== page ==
Syrian Observatory for Human Rights

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Syrian Observatory for Human Rights (SOHR)
Arabic: المرصد السوري لحقوق الإنسان‎‎
Syrian Observatory for Human Rights Logo.jpg
The logo of the Syrian Observatory for Human Rights.
Founded May 2006 (2006-05)
Founder Osama Suleiman (nicknamed Rami Abdulrahman)
Type NGO
Legal status Non profit
Focus Human rights activism
Official language
Arabic, English
Owner Osama Suleiman

The Syrian Observatory for Human Rights (also known as SOHR; Arabic: المرصد السوري لحقوق الإنسان‎‎), founded in May 2006, is an information office documenting human rights abuses in Syria. Since 2011 it has focused on the Syrian Civil War and has been quoted by news media such as Voice of America, Reuters, BBC, CNN and National Public Radio, about daily numbers of Western-backed rebel fighters, ISIS fighters, civilians and government soldiers killed in airstrikes in Syria.[1]

The office is located in Coventry and is ran from Osama Suleiman's home,[2] (referred to as Rami Abdulrahman) a Syrian Sunni Muslim who owns a clothes shop and has a degree in Marketing. After being imprisoned three times in Syria, Abdulrahman was smuggled to the United Kingdom fearing a fourth jail term and has not returned since.[1] He describes himself as close to prominent and often jailed Syrian opposition figures such as Michel Kilo.[3]

Reporting bias[edit]

According to a The New York Times article from April 2013, he was born Osama Suleiman, and he adopted a pseudonym during his years of activism in Syria. The article described his sources on the ground in Syria as four unidentified men that help him to report and redact information from more than 230 activists on the ground. It also mentions that he has been called a tool of the Qatari government, the Muslim Brotherhood, the Central Intelligence Agency and Rifaat al-Assad, the exiled uncle of Syria’s president, Bashar al-Assad, etc. [2] In a December 2011 interview with Reuters,[1] , Abdulrahman claimed that six of his sources had been killed. Abdulrahman has also said: “I have Alawites phoning and complaining, Sunnis phoning and complaining. I’m between two fires. But it shows I’m being neutral if both sides complain,”. He insists that he accepts no funding and runs the organization on a voluntary basis.[1] He has been accused of selective reporting, covering only violent acts of the government forces against the opposition for the first two years of its existence[4] and reporting militant anti government fighters in dead civilians tolls.[5]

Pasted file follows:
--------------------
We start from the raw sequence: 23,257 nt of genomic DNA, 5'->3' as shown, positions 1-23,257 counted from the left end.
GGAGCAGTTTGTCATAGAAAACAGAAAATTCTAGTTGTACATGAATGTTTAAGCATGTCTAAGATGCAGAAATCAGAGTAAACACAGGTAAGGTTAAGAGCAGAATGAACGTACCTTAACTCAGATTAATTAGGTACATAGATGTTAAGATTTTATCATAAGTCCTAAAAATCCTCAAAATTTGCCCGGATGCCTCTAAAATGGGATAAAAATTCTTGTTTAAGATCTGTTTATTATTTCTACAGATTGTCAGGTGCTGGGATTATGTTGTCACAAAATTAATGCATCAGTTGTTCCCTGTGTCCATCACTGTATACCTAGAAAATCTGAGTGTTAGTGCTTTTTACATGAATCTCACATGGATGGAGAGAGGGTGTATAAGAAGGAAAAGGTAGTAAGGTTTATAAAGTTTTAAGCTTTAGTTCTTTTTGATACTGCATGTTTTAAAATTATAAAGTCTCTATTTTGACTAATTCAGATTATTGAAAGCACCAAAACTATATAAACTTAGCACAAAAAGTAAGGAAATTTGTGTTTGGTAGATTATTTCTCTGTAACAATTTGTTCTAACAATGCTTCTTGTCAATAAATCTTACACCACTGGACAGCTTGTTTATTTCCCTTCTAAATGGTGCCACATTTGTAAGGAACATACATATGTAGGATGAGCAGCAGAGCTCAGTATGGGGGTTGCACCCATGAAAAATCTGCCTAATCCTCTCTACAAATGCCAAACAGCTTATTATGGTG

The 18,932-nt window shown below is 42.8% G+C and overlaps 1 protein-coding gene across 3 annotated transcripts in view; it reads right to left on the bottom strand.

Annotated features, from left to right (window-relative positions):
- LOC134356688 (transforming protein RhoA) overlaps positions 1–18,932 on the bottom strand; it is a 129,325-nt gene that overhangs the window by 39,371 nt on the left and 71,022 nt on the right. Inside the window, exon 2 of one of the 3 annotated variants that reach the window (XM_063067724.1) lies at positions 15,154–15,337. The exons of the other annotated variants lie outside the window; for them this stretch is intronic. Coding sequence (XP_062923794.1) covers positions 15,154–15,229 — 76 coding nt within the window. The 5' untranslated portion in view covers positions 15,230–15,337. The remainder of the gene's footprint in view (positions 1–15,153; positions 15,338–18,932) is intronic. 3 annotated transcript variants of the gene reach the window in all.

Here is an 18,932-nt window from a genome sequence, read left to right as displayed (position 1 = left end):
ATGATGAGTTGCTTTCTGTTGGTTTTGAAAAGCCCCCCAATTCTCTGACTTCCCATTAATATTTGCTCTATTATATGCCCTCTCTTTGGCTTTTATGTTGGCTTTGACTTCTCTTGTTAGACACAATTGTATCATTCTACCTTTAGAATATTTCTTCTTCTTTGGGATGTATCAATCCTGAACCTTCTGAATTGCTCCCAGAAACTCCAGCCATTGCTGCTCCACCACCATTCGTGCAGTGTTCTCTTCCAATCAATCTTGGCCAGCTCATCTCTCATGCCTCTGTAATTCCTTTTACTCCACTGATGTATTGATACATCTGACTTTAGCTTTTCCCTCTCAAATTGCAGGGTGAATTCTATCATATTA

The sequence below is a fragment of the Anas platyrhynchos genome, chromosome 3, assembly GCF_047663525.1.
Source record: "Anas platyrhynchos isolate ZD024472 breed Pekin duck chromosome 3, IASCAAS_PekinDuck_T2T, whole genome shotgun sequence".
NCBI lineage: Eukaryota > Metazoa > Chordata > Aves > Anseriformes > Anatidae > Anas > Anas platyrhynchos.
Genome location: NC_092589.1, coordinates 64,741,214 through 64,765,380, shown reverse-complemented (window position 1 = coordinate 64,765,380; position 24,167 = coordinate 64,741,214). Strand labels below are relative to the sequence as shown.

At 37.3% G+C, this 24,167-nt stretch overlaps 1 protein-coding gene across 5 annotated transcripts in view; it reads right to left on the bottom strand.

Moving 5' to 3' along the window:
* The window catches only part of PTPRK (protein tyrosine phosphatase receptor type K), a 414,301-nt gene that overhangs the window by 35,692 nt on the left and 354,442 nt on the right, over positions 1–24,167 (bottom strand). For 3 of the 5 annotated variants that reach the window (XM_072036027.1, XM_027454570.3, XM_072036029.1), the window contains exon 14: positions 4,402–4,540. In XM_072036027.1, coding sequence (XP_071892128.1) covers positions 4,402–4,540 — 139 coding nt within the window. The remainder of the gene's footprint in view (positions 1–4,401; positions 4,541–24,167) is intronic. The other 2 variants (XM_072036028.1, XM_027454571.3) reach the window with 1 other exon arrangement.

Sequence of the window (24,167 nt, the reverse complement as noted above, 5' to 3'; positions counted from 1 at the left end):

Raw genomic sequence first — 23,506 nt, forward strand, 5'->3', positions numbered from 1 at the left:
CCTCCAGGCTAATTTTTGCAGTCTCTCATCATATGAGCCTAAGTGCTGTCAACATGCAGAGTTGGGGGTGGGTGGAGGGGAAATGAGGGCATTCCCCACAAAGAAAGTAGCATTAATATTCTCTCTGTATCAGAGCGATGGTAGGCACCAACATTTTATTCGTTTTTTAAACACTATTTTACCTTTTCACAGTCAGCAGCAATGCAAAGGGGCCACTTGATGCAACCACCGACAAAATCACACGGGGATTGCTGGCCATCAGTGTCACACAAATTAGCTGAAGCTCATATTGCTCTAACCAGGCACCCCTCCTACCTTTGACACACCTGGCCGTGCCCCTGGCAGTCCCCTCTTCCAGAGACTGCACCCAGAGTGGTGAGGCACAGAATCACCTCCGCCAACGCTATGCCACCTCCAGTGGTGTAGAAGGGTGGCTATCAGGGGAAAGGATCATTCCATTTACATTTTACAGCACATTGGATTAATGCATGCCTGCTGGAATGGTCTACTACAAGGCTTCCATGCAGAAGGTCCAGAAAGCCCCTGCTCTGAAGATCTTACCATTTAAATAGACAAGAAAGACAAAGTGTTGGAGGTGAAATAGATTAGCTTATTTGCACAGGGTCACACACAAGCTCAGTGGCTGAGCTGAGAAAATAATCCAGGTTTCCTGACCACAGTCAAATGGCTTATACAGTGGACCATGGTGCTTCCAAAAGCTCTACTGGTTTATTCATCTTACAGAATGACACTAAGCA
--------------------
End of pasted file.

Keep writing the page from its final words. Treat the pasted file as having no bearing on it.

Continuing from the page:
Connection to secretly backed Syrian opposition groups[edit]

The news office is linked to the Movement for Justice and Development in Syria, co-founded by Anas Al-Abdah (a.k.a. al-Abdeh[6]) and his brother Malik Al-Abdah, the former currently chairing it.[7] While Anas Al-Abdah is also a signatory of the Syrian Observatory for Human Rights[8] and secretary of the Damascus Declaration Support Committee in the UK,[9] his brother Malik set up the London based Syrian opposition satellite channel Barada TV.

Classified U.S. diplomatic cables, provided by the anti-secrecy Web site WikiLeaks, show that the U.S. State Department has funneled $6 million to Barada TV between 2006 and 2011 to operate the satellite channel and finance other activities inside Syria, The Washington Post reported. The State Department refused to comment on this allegation.[10] There have been inconsistencies over the Syrian Observatory for Human Rights' leadership[8] and an admission by them of some unvalidated and controversial reports, while Wikileaks cables have revealed US State Department funding of Barada TV.[11]

See also[edit]


External links[edit]